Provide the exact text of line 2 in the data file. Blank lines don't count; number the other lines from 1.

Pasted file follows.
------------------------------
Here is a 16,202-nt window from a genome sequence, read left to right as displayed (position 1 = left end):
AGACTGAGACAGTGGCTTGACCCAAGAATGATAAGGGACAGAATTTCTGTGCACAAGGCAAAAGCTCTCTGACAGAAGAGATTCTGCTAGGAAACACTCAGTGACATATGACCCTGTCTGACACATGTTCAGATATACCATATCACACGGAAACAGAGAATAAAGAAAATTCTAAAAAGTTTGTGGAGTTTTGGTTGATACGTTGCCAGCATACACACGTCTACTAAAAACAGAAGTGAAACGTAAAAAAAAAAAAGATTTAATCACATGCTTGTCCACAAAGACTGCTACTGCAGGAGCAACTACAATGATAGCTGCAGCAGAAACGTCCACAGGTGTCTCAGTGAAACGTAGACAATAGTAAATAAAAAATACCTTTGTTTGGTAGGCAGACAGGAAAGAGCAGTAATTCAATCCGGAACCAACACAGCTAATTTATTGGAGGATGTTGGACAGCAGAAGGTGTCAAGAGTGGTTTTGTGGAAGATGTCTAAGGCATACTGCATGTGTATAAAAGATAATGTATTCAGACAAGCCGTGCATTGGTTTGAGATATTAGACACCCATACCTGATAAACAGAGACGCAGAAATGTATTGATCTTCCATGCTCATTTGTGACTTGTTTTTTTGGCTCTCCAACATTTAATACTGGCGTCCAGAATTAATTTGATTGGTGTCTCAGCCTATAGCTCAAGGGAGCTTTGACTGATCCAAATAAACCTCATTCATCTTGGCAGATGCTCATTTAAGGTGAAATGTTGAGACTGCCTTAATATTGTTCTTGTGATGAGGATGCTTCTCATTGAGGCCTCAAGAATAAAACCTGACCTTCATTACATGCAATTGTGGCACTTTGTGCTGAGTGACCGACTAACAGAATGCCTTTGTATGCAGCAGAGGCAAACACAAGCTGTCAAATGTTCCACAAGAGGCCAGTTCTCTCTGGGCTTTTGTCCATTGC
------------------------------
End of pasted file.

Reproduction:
AGACTGAGACAGTGGCTTGACCCAAGAATGATAAGGGACAGAATTTCTGTGCACAAGGCAAAAGCTCTCTGACAGAAGAGATTCTGCTAGGAAACACTCAGTGACATATGACCCTGTCTGACACATGTTCAGATATACCATATCACACGGAAACAGAGAATAAAGAAAATTCTAAAAAGTTTGTGGAGTTTTGGTTGATACGTTGCCAGCATACACACGTCTACTAAAAACAGAAGTGAAACGTAAAAAAAAAAAAGATTTAATCACATGCTTGTCCACAAAGACTGCTACTGCAGGAGCAACTACAATGATAGCTGCAGCAGAAACGTCCACAGGTGTCTCAGTGAAACGTAGACAATAGTAAATAAAAAATACCTTTGTTTGGTAGGCAGACAGGAAAGAGCAGTAATTCAATCCGGAACCAACACAGCTAATTTATTGGAGGATGTTGGACAGCAGAAGGTGTCAAGAGTGGTTTTGTGGAAGATGTCTAAGGCATACTGCATGTGTATAAAAGATAATGTATTCAGACAAGCCGTGCATTGGTTTGAGATATTAGACACCCATACCTGATAAACAGAGACGCAGAAATGTATTGATCTTCCATGCTCATTTGTGACTTGTTTTTTTGGCTCTCCAACATTTAATACTGGCGTCCAGAATTAATTTGATTGGTGTCTCAGCCTATAGCTCAAGGGAGCTTTGACTGATCCAAATAAACCTCATTCATCTTGGCAGATGCTCATTTAAGGTGAAATGTTGAGACTGCCTTAATATTGTTCTTGTGATGAGGATGCTTCTCATTGAGGCCTCAAGAATAAAACCTGACCTTCATTACATGCAATTGTGGCACTTTGTGCTGAGTGACCGACTAACAGAATGCCTTTGTATGCAGCAGAGGCAAACACAAGCTGTCAAATGTTCCACAAGAGGCCAGTTCTCTCTGGGCTTTTGTCCATTGC